Writer: Harper Lee
Adaptor: Christopher Sergal
Director: Timothy Sheader
Reviewer: Christopher Owen
To Kill A Mockingbird is one of the most celebrated novels in American literature, telling the story of the Finch family – lawyer Atticus, and his two children Scout, Jem and their friend Dill – the local community and their attitudes and prejudices towards the town’s different racial backgrounds and curious inhabitants.When Atticus is called in to defend a black man charged with the rape of a local girl, and her evidence is called into doubt, he angers the townsfolk for supporting anyone other than the white community – no matter even if that is the correct thing to do. What follows is a story of one man’s integrity and respect for the truth and ultimately what was right to believe in, at a time when racial acceptance was far from the norm.
The production is framed by a constant narrative as seen through Scout’s eyes (as in the novel) and this narration is shared throughout the entire cast reading from their own copy of To Kill A Mockingbird itself. Each actor speaks in their own native accent, and then drops into their character from the story itself when needed. This proves to be a distraction from the intimacy of the piece, as just when you settle into the show’s pace and rhythm, you are broken out of it again, by hearing a British regional accent in the middle of an American tale. This takes quite a while to get used to but eventually falls into place with the rest of the production, however it does feel like a single narrative voice would be better suited. The simple design of drawing a street map on the bare floor of the Open Air Theatre with chalk to represent the town and locations of the action is highly effective and is supported cleverly by the positioning of simple props and scenery throughout the show to accent each individual scene. If a new location is mentioned, such as the church, or the jail it is simply drawn onto the existing floor map. With a blank backdrop with simple block colour lighting that changes with every scene, the design lets you concentrate on the story itself, and not pull focus from the importance of topics in the text.
The cast is led by a strong performance by Robert Sean Leonard as lawyer Atticus. He gives an assured, confident and strong performance of the pillar of the family, and never overplays a scene making it over dramatic. He is especially strong when engaging with the wonderful childrens cast (a rotating team of three actors per part, varying on different performances). The children bring the endearing curiosity and understanding that only a young mind can have of an over-complicated situation to life perfectly. There are also highly impressive supporting performances by Rona Morrison and Simon Gregor as Mayella and Bob Ewell, the alleged rape victim and her abusive drink-fuelled father in the courtroom scene. Also, Richie Campbell as the accused Tom Robinson really brings the high emotions of an innocent yet respectful man in such a circumstance to the surface, and with this, means even if you know the outcome of the story and the trial in advance, you still can’t help but feel strongly for Tom, and this is credit indeed to the performance of all three actors in this scene.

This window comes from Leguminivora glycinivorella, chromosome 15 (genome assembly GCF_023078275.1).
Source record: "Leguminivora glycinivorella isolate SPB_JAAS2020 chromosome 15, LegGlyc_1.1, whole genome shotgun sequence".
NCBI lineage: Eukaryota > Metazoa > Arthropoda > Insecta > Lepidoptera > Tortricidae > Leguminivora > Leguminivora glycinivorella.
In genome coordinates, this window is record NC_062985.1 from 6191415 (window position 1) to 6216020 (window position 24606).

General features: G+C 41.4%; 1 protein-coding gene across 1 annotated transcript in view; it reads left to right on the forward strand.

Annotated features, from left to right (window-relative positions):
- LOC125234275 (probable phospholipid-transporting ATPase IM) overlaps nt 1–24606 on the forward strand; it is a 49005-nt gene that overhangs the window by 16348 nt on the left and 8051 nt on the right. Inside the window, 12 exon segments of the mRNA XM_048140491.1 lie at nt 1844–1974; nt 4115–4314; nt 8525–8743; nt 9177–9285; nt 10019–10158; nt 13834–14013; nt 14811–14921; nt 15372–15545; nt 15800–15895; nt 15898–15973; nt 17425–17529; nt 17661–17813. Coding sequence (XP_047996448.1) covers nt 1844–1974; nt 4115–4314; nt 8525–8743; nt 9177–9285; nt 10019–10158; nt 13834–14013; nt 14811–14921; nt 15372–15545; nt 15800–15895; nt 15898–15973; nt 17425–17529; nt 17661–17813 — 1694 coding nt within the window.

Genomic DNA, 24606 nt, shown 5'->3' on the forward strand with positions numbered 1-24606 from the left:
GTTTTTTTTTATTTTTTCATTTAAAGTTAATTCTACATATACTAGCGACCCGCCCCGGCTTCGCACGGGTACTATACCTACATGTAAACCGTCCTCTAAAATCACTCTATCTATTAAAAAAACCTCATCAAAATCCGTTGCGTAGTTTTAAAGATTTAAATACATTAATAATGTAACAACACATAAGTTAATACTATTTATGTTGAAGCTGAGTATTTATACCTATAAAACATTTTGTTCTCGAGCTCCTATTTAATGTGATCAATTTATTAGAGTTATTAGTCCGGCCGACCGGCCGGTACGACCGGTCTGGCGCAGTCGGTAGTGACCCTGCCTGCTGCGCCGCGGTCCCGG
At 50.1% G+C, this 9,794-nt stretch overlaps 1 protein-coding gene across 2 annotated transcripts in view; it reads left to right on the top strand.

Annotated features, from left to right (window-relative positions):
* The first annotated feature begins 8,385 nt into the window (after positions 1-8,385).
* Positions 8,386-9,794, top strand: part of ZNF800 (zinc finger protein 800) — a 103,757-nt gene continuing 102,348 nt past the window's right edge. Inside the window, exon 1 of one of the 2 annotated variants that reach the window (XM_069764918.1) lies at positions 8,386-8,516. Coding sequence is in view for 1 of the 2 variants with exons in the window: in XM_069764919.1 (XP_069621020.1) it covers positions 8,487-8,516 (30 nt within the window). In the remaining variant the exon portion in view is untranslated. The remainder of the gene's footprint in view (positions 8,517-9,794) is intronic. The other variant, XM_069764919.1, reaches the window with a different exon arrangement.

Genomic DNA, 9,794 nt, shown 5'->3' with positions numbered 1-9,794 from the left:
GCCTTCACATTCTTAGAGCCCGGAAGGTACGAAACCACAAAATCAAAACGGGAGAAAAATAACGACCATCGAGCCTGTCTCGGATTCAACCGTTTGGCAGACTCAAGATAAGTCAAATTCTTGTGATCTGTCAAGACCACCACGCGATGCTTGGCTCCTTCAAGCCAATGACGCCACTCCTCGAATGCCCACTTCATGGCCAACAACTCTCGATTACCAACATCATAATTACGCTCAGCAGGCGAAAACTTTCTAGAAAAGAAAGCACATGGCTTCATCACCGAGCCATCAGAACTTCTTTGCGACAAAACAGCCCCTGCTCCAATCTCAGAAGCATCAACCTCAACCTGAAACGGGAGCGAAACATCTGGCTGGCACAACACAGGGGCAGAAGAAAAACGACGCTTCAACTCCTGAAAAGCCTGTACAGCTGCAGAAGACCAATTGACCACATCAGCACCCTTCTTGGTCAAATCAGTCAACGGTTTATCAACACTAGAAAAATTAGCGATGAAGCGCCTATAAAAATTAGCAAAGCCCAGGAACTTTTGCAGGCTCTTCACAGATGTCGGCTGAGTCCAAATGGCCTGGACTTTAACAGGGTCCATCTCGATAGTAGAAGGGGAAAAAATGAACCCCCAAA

The adaptation of Harper Lee’s novel by Christopher Sergel is to the point, and covers all the major plot points to make the story as effective as it needs to be, however at times felt a little wordy and would still have the same emotional impact even if it was trimmed by 10 minutes.At a time when highly emotionally charged dramas such as Broadchurch are dominating our TV screens and horrific stories of prejudice driven attacks and abusive family members are dominating our papers, To Kill A Mockingbird, its many layers and its central story of Atticus feels incredibly relevant. A good adaptation of a classic novel that suits the beauty and charm of this theatre perfectly, this is well worth a trip to the Open Air Theatre, even if it does mean wrapping up very warm in the middle of May.